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*Subject*: Re: How Computers Represent Floats*From*: Karl Schultz <karl_schultz(at)my-deja.com>*Date*: Fri, 01 Dec 2000 20:36:35 GMT*Newsgroups*: comp.lang.idl-pvwave*Organization*: Deja.com - Before you buy.*References*: <MPG.148f58d427d351b989c96@news.frii.com>*Xref*: news.doit.wisc.edu comp.lang.idl-pvwave:22405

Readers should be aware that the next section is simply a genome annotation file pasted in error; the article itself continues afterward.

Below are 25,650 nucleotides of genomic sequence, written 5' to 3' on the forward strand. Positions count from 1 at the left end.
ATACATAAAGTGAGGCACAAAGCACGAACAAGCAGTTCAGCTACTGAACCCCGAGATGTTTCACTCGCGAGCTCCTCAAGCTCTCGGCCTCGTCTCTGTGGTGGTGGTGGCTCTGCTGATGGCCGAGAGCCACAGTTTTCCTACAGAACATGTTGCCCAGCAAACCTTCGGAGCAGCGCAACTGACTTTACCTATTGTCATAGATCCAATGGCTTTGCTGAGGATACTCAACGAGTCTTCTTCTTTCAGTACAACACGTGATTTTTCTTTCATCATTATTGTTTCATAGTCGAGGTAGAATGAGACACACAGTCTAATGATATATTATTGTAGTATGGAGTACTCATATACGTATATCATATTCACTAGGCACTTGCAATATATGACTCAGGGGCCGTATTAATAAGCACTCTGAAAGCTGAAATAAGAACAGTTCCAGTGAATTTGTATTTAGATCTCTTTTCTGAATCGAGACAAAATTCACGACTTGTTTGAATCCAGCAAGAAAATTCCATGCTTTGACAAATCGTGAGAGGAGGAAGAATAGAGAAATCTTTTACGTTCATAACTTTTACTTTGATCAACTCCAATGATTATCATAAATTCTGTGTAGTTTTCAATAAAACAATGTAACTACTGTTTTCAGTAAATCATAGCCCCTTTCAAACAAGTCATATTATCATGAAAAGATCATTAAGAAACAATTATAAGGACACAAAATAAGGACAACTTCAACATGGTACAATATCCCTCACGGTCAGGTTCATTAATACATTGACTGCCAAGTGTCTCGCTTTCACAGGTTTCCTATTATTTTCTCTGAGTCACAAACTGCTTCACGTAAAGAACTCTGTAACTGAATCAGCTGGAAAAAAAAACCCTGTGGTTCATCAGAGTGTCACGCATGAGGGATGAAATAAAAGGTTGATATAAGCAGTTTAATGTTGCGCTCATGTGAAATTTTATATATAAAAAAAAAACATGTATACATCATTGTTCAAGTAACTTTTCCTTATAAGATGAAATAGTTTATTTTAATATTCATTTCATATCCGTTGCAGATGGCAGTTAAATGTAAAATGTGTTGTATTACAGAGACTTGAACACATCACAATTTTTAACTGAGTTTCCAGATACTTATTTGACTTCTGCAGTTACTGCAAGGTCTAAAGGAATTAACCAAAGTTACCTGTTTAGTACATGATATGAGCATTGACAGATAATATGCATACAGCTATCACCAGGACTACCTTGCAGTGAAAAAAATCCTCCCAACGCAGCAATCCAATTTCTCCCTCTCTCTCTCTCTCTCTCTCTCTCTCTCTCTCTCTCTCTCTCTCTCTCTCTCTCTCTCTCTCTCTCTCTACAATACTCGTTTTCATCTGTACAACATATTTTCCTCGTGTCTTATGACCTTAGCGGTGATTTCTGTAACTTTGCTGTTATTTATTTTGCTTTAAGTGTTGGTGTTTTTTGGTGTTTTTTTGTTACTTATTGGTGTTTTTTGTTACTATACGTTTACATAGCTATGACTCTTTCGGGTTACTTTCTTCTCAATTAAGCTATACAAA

Here's another useful table if anyone is interested in pondering the limits of floating point representations: 32-bit(single) 64-bit(double) Mantissa 24 bits 53 bits Exponent 8 bits 11 bits EPS 1.19209e-007 2.22045e-016 Min 1.17549e-038 2.22507e-308 Max 3.40282e+038 1.79769e+308 Decimal Places 6 15 80-bit 128-bit(quad) Mantissa 65 bits 113 bits Exponent 15 bits 15 bits EPS 1.08420e-019 1.92593e-034 Min 3.36210e-4932 3.36210e-4932 Max 1.18973e+4932 1.18973e+4932 Decimal Places 18 33 The mantissa bit counts include the sign bit. I find it a little interesting that the number of bits in the exponent remains the same between 80-bit and 128-bit. I also think that the EPS (machine epsilon or machine precision) is probably one of the most important values. It is the smallest value that you can add to 1.0 and still have the result be something other than 1.0. This can give you an idea of how closely you can resolve (differentiate) floating point values at a given magnitude. For example, see what this does in IDL 5.3: PLOT,FINDGEN(100),FINDGEN(100)+2d8,YSTYLE=3 IDL 5.4 gives different results because PLOT works in double precision. You can "simulate" the old 5.3 behavior with: PLOT,FINDGEN(100),FLOAT(FINDGEN(100)+2d8), YSTYLE=3 Karl Sent via Deja.com http://www.deja.com/ Before you buy.

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